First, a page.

The once-formidable United States Postal Service is a shell of its former self. Every day, I hear from constituents seeking help with an increasingly familiar problem: Mail is arriving weeks or even months late, and sometimes not at all. But this is no accident. The USPS is being undermined by the same person entrusted with stewarding one of our nation’s most precious assets: Postmaster General Louis DeJoy.
Every day, I hear from constituents seeking help with an increasingly familiar problem: mail is arriving weeks or even months late, and sometimes not at all.
DeJoy, a longtime Republican donor, was appointed by the board of governors of the Postal Service; the nine members of the board are appointed by the president. Just like former President Donald Trump, who slammed the post office and mail-in ballots during the 2020 election, DeJoy may have a personal interest in dismantling the Postal Service as we know it. For decades, he made millions as the chief executive of a prominent private logistics and shipping company that competed directly with USPS. In other words, weakening the USPS could strengthen private industry, and thus his own financial interests.
It certainly seems like he’s wasted no time weakening the service. Within weeks of becoming postmaster general, DeJoy took draconian steps to undermine basic USPS functions. By ordering letter carriers to start their routes before all mail had been sorted, trying to eliminate overtime for postal employees, and overseeing the destruction of mail-sorting machines, he all but guaranteed delays in delivering the mail, making it all but impossible for the USPS to meet the standard of service the American people have come to expect.
And now, despite widespread calls for DeJoy's resignation, his assault on the Postal Service appears to be ongoing. In March, he unveiled a 10-year reorganization plan for the USPS that even he admits would make delivery times for first-class mail longer, reduce the hours for some post offices and increase the cost of sending mail.
The USPS is a vital public service. It keeps our vast, diverse nation connected. It is how millions of people receive medication, pay their bills and stay in touch with loved ones around the country. Amid the Covid-19 crisis, the USPS has been essential to folks unable to leave their homes to get what they need.
But perhaps most important, the USPS sustains our democracy.
Nearly half of all voters in this November’s election cast their vote by mail. Millions more received information about where to vote, how to vote and who was on their ballot in the mail. And every day, people across America rely on the Postal Service to pay their taxes, send official documents and stay up to date on what’s happening in their communities.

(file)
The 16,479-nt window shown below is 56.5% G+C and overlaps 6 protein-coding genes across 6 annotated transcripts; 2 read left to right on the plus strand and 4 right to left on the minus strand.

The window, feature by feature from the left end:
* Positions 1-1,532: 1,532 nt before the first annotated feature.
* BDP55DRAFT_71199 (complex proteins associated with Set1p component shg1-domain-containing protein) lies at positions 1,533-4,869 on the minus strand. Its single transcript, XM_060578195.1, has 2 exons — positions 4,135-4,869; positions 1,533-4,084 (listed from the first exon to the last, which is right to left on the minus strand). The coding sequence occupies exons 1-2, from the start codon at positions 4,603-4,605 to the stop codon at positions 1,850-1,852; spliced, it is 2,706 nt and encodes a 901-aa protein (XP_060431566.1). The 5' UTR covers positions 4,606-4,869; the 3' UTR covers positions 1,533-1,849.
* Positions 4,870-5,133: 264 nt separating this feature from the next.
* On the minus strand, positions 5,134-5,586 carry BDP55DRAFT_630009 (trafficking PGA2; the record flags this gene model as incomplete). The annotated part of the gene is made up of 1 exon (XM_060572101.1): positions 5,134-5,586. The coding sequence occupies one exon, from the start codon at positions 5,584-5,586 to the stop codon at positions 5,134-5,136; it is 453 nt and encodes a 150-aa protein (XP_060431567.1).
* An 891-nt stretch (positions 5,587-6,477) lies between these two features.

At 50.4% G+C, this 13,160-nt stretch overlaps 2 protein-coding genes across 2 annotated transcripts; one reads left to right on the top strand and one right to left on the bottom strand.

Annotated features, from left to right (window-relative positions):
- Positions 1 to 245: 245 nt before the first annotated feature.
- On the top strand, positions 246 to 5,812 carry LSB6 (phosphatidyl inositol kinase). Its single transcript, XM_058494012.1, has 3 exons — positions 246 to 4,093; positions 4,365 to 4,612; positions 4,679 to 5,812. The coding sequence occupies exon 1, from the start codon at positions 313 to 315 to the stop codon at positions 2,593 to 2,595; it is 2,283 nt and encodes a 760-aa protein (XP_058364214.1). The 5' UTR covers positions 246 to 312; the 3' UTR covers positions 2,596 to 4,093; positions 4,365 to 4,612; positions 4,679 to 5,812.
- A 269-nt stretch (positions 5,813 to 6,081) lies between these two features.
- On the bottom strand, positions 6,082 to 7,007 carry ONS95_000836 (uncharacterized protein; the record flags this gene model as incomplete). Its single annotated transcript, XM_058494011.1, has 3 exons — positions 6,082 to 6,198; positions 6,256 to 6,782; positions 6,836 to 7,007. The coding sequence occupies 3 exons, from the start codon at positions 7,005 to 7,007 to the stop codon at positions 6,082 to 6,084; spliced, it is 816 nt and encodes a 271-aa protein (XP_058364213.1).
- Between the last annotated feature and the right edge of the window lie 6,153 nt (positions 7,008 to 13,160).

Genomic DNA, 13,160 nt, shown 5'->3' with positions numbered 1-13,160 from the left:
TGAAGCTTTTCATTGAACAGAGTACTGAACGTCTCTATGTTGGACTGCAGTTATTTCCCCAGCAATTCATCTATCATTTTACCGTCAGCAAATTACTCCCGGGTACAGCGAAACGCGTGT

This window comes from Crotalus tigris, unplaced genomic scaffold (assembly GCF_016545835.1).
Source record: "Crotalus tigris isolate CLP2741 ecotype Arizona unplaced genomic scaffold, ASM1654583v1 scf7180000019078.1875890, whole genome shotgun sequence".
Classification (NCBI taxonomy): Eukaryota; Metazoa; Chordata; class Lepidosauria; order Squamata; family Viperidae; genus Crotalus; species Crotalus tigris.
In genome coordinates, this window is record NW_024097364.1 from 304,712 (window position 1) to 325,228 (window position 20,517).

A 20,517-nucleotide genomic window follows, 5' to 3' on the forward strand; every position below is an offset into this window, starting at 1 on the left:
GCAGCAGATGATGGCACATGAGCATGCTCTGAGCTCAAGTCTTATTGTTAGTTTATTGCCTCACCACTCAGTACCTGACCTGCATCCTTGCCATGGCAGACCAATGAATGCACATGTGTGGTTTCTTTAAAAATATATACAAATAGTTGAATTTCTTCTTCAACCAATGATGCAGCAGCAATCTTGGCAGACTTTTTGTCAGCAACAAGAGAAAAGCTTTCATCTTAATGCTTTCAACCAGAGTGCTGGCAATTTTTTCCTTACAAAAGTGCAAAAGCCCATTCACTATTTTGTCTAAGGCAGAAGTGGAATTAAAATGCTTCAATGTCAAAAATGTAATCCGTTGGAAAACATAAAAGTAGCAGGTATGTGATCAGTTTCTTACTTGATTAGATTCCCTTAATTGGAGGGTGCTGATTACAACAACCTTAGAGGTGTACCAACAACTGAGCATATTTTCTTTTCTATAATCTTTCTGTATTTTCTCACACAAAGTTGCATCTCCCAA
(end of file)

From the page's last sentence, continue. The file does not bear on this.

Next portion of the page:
As a candidate for federal office last year, I understood all too clearly that DeJoy’s attack on our Postal Service was an attack on our free and fair elections. So, this past August, I filed a lawsuit along with 15 other candidates in federal court against Trump and DeJoy to stop their efforts to sabotage the USPS just months before the 2020 presidential election. We won a nationwide injunction to stop DeJoy then, but it is clear his resolve to dismantle the Postal Service from the inside has not waned.
DeJoy initiated many of his deepest cuts when it became clear that Trump’s re-election could hinge on suppressing mail-in votes. Those cuts are deepening now that Republicans have lost the House, Senate and presidency. As Republican state legislatures seek to roll back vote-by-mail in Georgia, Arizona and across our country, DeJoy and his fellow plutocrats may suspect that the road back to power will be paved with undelivered ballots.
So as we work to strengthen democracy in the wake of the Jan. 6 riot, we must not forget to rescue the USPS. That begins with removing DeJoy.
Unfortunately, President Joe Biden cannot do this alone. The postmaster general can only be removed by a majority vote of the board of governors. Thankfully, Biden has already taken an important first step by nominating three people to the USPS board: former Deputy Postmaster General Ron Stroman; former general counsel of American Postal Workers Union Anton Hajjar; and Amber McReynolds, CEO of the National Vote at Home Institute. Now, the Senate must act to confirm Biden’s nominees so that the board of governors can stop DeJoy once and for all.
As a candidate for Congress, I saw firsthand the damage Louis DeJoy is capable of causing. We were able to stop him once, but unless we act now, there are no guarantees we will be able to again.